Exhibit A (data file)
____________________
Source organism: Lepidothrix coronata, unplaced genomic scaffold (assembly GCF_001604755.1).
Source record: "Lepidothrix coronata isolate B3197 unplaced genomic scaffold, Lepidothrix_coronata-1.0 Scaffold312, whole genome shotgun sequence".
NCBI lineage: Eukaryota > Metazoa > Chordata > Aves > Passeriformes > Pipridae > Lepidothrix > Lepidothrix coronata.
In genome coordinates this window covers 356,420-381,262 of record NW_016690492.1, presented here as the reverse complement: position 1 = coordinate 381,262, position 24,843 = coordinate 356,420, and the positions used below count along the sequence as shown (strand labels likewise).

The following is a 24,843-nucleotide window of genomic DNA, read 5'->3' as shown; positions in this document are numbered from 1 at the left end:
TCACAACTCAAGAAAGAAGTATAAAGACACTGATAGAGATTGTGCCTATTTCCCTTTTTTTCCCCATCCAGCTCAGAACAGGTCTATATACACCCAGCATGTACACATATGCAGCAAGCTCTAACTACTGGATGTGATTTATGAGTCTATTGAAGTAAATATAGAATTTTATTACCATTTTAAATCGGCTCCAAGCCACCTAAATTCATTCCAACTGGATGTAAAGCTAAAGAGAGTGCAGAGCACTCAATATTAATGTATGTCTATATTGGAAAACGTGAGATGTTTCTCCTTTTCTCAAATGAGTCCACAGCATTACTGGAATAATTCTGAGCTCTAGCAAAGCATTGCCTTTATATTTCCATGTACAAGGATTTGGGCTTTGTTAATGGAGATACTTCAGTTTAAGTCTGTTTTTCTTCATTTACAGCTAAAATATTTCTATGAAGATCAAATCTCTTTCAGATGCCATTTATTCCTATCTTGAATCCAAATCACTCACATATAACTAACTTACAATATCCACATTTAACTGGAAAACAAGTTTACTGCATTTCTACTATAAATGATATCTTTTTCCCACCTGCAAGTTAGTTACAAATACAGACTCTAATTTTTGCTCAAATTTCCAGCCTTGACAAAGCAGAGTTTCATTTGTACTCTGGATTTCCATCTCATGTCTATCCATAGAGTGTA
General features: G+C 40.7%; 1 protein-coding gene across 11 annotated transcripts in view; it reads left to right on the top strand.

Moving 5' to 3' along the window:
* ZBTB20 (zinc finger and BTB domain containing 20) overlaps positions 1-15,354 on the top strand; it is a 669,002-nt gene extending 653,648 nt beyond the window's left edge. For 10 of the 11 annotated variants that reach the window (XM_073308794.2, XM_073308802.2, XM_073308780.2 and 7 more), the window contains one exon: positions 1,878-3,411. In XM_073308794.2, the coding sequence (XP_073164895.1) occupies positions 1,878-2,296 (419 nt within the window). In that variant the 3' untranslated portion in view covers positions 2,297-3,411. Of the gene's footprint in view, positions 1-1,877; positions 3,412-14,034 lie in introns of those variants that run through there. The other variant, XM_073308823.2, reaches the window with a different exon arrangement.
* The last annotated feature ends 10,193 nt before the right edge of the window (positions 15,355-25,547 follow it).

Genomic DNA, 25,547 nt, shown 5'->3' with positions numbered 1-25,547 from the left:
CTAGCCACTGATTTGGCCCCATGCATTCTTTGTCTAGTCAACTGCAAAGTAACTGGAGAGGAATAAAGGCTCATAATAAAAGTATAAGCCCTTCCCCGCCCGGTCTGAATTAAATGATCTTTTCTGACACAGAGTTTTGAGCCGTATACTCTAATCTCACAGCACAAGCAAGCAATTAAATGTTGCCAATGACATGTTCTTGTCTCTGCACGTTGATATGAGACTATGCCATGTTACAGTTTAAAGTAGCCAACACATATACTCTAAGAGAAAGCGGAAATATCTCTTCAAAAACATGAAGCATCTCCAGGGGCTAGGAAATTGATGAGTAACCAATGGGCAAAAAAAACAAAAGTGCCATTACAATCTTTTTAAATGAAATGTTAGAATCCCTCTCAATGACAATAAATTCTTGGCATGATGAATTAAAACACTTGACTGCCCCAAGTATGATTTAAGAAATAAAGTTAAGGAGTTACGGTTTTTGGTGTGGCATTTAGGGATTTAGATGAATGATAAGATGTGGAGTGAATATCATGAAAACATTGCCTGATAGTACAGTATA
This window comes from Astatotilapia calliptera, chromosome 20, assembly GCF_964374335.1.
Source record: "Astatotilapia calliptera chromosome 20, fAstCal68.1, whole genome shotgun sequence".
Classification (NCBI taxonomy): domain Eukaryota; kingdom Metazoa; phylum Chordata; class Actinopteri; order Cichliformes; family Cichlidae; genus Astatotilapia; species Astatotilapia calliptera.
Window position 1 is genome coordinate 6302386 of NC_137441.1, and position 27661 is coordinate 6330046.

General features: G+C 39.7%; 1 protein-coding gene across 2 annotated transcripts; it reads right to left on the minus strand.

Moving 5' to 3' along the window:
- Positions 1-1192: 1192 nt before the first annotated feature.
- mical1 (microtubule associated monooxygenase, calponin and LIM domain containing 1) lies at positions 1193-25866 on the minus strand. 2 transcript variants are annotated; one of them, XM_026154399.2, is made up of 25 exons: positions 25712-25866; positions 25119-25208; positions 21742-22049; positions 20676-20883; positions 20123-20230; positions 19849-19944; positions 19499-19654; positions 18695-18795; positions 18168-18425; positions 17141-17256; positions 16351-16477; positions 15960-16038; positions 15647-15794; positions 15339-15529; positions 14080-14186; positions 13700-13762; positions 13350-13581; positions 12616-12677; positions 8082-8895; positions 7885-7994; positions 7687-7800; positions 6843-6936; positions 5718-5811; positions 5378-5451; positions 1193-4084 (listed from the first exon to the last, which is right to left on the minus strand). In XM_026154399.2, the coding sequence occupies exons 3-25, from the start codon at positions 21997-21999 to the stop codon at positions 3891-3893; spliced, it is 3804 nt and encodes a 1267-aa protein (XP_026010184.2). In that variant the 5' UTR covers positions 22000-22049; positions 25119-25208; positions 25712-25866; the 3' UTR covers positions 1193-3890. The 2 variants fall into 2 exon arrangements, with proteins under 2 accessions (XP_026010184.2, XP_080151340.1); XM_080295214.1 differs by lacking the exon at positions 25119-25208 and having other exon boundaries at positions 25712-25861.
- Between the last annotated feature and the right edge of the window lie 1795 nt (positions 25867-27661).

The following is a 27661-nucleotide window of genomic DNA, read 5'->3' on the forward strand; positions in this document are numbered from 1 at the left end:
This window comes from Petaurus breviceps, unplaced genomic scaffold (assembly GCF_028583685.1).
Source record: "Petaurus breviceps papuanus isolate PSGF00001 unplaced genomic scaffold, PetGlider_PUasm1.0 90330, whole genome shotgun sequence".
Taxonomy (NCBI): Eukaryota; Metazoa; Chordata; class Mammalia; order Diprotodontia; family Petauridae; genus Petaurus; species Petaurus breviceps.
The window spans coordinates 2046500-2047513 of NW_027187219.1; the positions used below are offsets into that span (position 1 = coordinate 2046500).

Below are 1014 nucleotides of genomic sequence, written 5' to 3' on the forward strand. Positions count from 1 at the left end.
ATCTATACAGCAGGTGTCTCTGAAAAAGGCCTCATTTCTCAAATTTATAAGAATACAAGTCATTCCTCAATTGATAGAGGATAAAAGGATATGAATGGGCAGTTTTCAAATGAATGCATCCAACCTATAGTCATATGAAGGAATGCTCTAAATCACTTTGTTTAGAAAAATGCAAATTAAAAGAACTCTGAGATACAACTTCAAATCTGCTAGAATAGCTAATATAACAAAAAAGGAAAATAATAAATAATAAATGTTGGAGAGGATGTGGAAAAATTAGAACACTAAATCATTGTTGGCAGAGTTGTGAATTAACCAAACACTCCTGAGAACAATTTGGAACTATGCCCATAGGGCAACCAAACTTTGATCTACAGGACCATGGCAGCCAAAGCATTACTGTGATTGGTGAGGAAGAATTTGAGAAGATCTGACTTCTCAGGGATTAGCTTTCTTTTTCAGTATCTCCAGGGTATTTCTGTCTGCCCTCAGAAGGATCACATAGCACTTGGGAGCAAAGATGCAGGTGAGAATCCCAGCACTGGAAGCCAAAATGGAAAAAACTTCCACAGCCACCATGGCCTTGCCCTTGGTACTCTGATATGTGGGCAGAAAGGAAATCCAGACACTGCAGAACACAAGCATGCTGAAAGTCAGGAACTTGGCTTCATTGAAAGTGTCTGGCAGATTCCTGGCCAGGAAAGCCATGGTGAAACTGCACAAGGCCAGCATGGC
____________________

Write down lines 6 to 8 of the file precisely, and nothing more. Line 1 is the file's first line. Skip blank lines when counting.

TCACAACTCAAGAAAGAAGTATAAAGACACTGATAGAGATTGTGCCTATTTCCCTTTTTTTCCCCATCCAGCTCAGAACAGGTCTATATACACCCAGCATGTACACATATGCAGCAAGCTCTAACTACTGGATGTGATTTATGAGTCTATTGAAGTAAATATAGAATTTTATTACCATTTTAAATCGGCTCCAAGCCACCTAAATTCATTCCAACTGGATGTAAAGCTAAAGAGAGTGCAGAGCACTCAATATTAATGTATGTCTATATTGGAAAACGTGAGATGTTTCTCCTTTTCTCAAATGAGTCCACAGCATTACTGGAATAATTCTGAGCTCTAGCAAAGCATTGCCTTTATATTTCCATGTACAAGGATTTGGGCTTTGTTAATGGAGATACTTCAGTTTAAGTCTGTTTTTCTTCATTTACAGCTAAAATATTTCTATGAAGATCAAATCTCTTTCAGATGCCATTTATTCCTATCTTGAATCCAAATCACTCACATATAACTAACTTACAATATCCACATTTAACTGGAAAACAAGTTTACTGCATTTCTACTATAAATGATATCTTTTTCCCACCTGCAAGTTAGTTACAAATACAGACTCTAATTTTTGCTCAAATTTCCAGCCTTGACAAAGCAGAGTTTCATTTGTACTCTGGATTTCCATCTCATGTCTATCCATAGAGTGTA
General features: G+C 40.7%; 1 protein-coding gene across 11 annotated transcripts in view; it reads left to right on the top strand.

Moving 5' to 3' along the window: